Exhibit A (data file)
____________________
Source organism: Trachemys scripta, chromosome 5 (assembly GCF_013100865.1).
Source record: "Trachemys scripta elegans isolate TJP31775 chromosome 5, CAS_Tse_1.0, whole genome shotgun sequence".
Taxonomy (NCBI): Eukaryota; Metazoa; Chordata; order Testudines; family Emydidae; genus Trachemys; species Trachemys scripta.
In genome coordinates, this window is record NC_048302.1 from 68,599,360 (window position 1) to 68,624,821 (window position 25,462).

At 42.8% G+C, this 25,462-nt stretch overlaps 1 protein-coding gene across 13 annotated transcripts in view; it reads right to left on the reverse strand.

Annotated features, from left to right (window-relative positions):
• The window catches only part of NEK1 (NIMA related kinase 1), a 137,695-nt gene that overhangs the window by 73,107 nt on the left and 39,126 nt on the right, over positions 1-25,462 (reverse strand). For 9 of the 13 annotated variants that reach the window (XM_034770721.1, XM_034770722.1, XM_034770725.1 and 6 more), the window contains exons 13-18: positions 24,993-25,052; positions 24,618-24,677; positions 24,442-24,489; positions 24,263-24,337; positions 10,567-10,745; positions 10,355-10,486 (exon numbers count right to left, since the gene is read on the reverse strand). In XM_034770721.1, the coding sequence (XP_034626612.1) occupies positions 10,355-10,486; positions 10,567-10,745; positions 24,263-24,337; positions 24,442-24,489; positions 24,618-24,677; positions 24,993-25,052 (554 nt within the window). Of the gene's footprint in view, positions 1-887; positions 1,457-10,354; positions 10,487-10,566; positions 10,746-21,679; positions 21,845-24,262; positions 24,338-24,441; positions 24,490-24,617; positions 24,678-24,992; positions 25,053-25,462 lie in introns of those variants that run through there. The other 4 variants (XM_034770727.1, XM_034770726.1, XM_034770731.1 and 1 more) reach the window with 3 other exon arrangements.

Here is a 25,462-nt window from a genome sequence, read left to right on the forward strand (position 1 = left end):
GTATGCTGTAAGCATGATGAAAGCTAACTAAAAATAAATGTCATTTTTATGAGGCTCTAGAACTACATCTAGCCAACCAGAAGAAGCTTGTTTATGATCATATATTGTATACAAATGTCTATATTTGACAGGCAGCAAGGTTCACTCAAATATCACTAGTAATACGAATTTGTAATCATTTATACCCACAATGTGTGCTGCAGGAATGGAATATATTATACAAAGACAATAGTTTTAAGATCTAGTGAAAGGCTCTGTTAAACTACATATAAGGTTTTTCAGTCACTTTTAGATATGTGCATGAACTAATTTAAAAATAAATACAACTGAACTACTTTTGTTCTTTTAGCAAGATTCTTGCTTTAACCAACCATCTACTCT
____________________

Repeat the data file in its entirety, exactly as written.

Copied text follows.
Source organism: Trachemys scripta, chromosome 5 (assembly GCF_013100865.1).
Source record: "Trachemys scripta elegans isolate TJP31775 chromosome 5, CAS_Tse_1.0, whole genome shotgun sequence".
Taxonomy (NCBI): Eukaryota; Metazoa; Chordata; order Testudines; family Emydidae; genus Trachemys; species Trachemys scripta.
In genome coordinates, this window is record NC_048302.1 from 68,599,360 (window position 1) to 68,624,821 (window position 25,462).

At 42.8% G+C, this 25,462-nt stretch overlaps 1 protein-coding gene across 13 annotated transcripts in view; it reads right to left on the reverse strand.

Annotated features, from left to right (window-relative positions):
• The window catches only part of NEK1 (NIMA related kinase 1), a 137,695-nt gene that overhangs the window by 73,107 nt on the left and 39,126 nt on the right, over positions 1-25,462 (reverse strand). For 9 of the 13 annotated variants that reach the window (XM_034770721.1, XM_034770722.1, XM_034770725.1 and 6 more), the window contains exons 13-18: positions 24,993-25,052; positions 24,618-24,677; positions 24,442-24,489; positions 24,263-24,337; positions 10,567-10,745; positions 10,355-10,486 (exon numbers count right to left, since the gene is read on the reverse strand). In XM_034770721.1, the coding sequence (XP_034626612.1) occupies positions 10,355-10,486; positions 10,567-10,745; positions 24,263-24,337; positions 24,442-24,489; positions 24,618-24,677; positions 24,993-25,052 (554 nt within the window). Of the gene's footprint in view, positions 1-887; positions 1,457-10,354; positions 10,487-10,566; positions 10,746-21,679; positions 21,845-24,262; positions 24,338-24,441; positions 24,490-24,617; positions 24,678-24,992; positions 25,053-25,462 lie in introns of those variants that run through there. The other 4 variants (XM_034770727.1, XM_034770726.1, XM_034770731.1 and 1 more) reach the window with 3 other exon arrangements.

Here is a 25,462-nt window from a genome sequence, read left to right on the forward strand (position 1 = left end):
GTATGCTGTAAGCATGATGAAAGCTAACTAAAAATAAATGTCATTTTTATGAGGCTCTAGAACTACATCTAGCCAACCAGAAGAAGCTTGTTTATGATCATATATTGTATACAAATGTCTATATTTGACAGGCAGCAAGGTTCACTCAAATATCACTAGTAATACGAATTTGTAATCATTTATACCCACAATGTGTGCTGCAGGAATGGAATATATTATACAAAGACAATAGTTTTAAGATCTAGTGAAAGGCTCTGTTAAACTACATATAAGGTTTTTCAGTCACTTTTAGATATGTGCATGAACTAATTTAAAAATAAATACAACTGAACTACTTTTGTTCTTTTAGCAAGATTCTTGCTTTAACCAACCATCTACTCT